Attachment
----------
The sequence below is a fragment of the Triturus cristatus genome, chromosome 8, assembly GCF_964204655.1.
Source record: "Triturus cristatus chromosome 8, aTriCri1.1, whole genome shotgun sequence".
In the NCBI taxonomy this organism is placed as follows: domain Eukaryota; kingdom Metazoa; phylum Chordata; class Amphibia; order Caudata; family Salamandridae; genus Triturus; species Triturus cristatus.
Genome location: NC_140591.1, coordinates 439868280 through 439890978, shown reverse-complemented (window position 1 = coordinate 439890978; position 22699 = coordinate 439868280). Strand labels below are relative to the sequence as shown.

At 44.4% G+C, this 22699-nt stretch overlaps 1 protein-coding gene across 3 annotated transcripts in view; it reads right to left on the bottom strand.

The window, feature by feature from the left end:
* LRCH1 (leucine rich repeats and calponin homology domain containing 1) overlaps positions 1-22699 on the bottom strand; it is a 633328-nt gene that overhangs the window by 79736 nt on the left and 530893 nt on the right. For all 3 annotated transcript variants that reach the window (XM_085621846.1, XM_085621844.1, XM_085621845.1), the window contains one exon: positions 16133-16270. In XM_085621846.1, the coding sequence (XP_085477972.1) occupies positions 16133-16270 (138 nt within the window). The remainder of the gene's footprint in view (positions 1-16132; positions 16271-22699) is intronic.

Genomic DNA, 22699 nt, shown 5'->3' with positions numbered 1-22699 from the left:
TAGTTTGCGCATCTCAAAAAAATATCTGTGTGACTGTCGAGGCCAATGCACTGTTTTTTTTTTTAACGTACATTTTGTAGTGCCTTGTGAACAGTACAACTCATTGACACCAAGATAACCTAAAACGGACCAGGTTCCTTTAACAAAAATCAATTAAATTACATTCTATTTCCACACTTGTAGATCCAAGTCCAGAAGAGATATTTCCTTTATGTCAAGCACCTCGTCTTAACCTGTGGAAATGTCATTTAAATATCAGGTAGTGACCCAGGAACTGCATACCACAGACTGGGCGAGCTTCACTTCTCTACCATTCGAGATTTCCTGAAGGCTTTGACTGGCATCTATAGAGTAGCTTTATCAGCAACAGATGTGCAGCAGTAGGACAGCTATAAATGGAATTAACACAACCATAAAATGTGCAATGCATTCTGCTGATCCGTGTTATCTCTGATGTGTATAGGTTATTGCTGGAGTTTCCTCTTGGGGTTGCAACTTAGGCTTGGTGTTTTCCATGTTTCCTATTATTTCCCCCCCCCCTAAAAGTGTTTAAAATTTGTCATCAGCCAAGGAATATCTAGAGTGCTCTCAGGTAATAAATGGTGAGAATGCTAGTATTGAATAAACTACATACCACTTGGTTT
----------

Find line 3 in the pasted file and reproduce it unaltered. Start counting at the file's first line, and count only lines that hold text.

In the NCBI taxonomy this organism is placed as follows: domain Eukaryota; kingdom Metazoa; phylum Chordata; class Amphibia; order Caudata; family Salamandridae; genus Triturus; species Triturus cristatus.